In his “Good Conversations” video series, Tim asks authors to explain their writing techniques, how they develop their characters and plot, what inspires them. Authors talk about what time of day they like to write, where they work and how many pages a day they produce. “In the interviews, I am not the center of attention. The whole point is for the author to be the center of attention.”

His videos reveal what daily life is like for the author. “Kids enjoy getting to know the author. The authors are no longer these mysterious people, but people like their mom or dad.”

He has interviewed more than 40 children’s book authors, including many Newberry Award winners, the Oscar equivalent for children’s literature. He has traveled across the country and even to Scotland to conduct interviews.

He loves the thrill of meeting writers. “I hope that enthusiasm comes across in my videos.”

His interviewing style is casual. He usually wears jeans and visits authors at their homes, because he wants them to feel at ease. “Plus I can’t tie a tie, so I usually don’t wear one,” Tim says. Although he sometimes has difficulty finding words since the stroke, this isn’t a problem in his interviews. He is proud that most people can’t tell he had a stroke.

He has also produced “All About the Book!” video for elementary and junior high school students. In these videos, he talks to a panel of students about their reactions to a certain book. He explores the theme of the book and how that theme applies to their lives. Teachers say that these videos spark classroom discussion about social issues. Tim makes presentations to classes using the “All About the Book!” videos. When he makes his presentations, he always includes some magic tricks to entertain the kids.

His next goal is to bring children’s literature to the big screen. He has already purchased the rights to the book Goody Hall from Natalie Babbitt, an award-winning children’s author and writer of the modern classic Tuck Everlasting. He plans to turn her book into a feature-length film, and has already talked to several production companies about the project. He has contacted other authors about turning their books into films as well. “Because I have developed a relationship with these authors, they know that I have their interests at heart.”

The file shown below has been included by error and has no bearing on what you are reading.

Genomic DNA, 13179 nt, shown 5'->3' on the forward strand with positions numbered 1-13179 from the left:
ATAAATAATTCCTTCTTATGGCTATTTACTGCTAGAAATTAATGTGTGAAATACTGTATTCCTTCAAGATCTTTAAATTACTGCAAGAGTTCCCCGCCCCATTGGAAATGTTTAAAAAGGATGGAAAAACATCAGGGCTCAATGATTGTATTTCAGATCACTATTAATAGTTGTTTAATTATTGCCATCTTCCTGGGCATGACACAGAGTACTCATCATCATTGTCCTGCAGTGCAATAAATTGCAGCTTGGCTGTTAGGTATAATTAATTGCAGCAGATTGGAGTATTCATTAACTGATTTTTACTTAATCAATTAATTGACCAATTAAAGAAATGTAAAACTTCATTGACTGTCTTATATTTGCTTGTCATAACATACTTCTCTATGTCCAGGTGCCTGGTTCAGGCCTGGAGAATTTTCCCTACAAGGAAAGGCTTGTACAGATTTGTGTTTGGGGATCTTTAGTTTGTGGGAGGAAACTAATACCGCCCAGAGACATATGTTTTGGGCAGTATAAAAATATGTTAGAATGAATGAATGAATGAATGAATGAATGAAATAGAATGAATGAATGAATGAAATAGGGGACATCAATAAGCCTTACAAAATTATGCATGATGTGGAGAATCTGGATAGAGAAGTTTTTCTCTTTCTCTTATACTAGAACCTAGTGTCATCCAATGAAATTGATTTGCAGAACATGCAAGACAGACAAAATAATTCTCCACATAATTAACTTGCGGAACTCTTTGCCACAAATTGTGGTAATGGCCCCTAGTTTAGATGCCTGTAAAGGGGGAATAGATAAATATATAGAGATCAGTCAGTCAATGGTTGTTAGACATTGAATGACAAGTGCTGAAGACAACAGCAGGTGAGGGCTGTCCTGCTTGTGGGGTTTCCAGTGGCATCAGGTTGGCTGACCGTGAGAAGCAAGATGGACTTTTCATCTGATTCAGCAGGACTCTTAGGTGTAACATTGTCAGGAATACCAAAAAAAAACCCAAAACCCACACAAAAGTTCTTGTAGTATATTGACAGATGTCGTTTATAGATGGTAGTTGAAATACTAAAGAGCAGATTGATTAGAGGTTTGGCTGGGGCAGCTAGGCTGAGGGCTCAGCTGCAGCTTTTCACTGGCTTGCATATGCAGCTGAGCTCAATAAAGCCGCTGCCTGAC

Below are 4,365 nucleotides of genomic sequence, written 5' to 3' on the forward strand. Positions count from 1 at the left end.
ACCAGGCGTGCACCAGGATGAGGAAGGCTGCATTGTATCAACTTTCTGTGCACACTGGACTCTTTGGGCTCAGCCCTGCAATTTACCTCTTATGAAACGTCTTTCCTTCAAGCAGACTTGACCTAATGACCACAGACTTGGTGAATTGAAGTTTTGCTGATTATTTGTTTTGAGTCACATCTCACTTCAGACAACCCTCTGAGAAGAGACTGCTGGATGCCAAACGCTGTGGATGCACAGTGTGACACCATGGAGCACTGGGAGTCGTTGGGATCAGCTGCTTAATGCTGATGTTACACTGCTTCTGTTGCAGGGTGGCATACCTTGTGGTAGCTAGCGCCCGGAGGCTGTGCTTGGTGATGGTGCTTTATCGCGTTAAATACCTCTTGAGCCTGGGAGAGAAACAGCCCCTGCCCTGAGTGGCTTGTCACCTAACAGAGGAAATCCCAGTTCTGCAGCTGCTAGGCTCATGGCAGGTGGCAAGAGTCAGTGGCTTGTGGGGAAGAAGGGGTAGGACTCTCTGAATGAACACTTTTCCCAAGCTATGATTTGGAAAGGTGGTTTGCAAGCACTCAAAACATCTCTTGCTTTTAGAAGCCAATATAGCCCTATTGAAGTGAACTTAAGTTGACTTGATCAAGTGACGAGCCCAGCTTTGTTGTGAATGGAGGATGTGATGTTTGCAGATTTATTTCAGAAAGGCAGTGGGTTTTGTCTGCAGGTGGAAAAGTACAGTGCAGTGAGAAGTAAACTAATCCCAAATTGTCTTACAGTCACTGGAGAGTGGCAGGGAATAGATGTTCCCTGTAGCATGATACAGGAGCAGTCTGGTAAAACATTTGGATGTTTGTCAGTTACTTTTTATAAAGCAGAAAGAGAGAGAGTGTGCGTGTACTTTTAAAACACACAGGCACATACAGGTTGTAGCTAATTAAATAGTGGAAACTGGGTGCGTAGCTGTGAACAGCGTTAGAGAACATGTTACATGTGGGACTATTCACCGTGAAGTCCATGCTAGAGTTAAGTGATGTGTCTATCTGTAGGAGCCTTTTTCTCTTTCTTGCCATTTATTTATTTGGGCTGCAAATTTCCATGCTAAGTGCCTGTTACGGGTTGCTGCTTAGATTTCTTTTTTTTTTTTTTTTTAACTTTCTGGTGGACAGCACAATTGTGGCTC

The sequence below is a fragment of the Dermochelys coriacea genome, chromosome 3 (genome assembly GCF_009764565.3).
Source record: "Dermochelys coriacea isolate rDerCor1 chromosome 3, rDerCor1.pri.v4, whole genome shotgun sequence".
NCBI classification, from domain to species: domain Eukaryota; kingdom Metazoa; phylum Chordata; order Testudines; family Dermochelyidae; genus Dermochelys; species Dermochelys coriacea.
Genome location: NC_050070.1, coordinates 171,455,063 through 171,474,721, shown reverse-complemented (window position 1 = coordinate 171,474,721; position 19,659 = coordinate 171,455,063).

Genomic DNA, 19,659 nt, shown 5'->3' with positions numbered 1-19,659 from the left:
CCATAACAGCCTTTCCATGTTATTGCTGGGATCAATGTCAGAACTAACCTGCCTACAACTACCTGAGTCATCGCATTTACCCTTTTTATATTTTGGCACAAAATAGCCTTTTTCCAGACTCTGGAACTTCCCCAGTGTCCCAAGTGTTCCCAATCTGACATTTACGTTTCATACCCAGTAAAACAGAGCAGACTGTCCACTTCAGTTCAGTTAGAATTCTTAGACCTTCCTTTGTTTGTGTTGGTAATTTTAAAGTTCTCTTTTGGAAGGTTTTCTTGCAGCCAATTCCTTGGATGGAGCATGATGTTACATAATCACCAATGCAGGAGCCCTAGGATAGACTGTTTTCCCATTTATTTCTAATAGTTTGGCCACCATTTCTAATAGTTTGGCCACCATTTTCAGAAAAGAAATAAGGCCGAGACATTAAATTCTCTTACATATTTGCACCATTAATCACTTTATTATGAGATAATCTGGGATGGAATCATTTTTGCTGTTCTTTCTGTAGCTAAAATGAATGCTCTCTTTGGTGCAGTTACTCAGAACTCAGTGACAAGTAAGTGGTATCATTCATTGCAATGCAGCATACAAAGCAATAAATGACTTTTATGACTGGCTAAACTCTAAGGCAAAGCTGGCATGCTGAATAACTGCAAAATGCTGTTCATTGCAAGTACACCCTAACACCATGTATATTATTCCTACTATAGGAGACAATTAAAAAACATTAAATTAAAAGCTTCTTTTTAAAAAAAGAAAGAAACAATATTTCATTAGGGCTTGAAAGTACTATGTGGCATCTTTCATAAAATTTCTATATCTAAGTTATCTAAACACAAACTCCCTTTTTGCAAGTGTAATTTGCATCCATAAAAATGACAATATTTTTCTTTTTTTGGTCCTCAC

Tim attributes his success as an entrepreneur at least partly to his ability to stay positive. “I never take negative thinking to heart,” he says. “Some of my friends thought I was crazy to start a business after my stroke. I didn’t worry about that, I just moved forward. You need a strong belief in yourself to succeed. Listen to everyone’s advice, but weed out the negative things and focus on the positive.”

Tim took what was available to him – his background in public access television, a contact he had made in college and a loan from his parents – and created a successful career that enriches children’s lives.

The late Christopher Reeve inspired him, he says, as do the stroke survivors profiled in Stroke Connection Magazine. “They are all making a difference in the world despite their disability."

“I hope my story will inspire other survivors to pursue their dreams. There are so many people sitting on great ideas and not pursuing them. Just do it!”